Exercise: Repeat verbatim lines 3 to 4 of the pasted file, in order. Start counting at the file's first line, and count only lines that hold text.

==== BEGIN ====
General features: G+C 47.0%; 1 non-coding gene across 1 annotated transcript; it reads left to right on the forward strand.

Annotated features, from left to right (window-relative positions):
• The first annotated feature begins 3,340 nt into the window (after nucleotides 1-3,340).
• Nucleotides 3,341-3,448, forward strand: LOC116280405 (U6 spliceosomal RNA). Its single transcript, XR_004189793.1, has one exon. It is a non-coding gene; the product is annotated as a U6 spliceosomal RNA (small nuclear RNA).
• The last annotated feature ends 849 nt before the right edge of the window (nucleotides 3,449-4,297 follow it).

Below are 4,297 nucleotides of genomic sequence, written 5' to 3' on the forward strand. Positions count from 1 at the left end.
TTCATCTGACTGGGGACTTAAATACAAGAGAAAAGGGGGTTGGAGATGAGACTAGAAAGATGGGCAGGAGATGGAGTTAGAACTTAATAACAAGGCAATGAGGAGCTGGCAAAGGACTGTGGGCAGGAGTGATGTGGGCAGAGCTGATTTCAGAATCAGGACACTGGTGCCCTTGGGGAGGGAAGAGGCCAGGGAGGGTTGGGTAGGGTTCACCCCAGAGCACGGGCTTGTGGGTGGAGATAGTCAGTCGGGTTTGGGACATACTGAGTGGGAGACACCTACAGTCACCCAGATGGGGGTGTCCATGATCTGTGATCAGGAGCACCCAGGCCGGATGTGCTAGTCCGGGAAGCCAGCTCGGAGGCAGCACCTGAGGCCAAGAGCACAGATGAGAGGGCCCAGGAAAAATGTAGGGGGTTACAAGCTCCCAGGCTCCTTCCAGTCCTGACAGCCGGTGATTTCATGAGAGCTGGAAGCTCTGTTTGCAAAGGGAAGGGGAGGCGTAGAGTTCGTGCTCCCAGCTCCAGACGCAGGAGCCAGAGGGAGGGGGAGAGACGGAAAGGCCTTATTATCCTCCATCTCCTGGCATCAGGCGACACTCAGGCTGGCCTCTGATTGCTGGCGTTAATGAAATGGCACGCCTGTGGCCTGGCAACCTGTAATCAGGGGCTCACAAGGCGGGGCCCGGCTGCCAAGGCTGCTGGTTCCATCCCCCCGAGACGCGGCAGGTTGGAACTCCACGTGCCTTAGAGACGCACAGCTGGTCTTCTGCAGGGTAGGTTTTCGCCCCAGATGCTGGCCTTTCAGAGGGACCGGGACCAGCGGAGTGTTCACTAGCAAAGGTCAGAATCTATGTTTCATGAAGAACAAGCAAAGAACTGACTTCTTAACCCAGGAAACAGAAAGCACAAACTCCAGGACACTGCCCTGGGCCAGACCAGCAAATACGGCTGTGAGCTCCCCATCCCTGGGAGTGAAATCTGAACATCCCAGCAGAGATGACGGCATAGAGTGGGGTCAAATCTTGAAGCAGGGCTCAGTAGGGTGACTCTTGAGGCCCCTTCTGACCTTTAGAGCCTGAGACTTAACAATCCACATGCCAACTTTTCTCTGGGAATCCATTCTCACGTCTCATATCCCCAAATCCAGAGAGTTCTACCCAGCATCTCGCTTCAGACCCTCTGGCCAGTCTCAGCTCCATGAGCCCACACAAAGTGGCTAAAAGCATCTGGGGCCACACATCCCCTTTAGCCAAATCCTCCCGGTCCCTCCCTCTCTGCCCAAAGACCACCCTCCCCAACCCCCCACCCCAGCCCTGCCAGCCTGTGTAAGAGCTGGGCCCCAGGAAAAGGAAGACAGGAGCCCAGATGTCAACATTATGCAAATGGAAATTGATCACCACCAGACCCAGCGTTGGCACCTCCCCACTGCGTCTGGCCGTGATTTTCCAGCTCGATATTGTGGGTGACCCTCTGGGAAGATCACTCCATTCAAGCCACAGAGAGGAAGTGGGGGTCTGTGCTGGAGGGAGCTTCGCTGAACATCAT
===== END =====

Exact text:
• The first annotated feature begins 3,340 nt into the window (after nucleotides 1-3,340).
• Nucleotides 3,341-3,448, forward strand: LOC116280405 (U6 spliceosomal RNA). Its single transcript, XR_004189793.1, has one exon. It is a non-coding gene; the product is annotated as a U6 spliceosomal RNA (small nuclear RNA).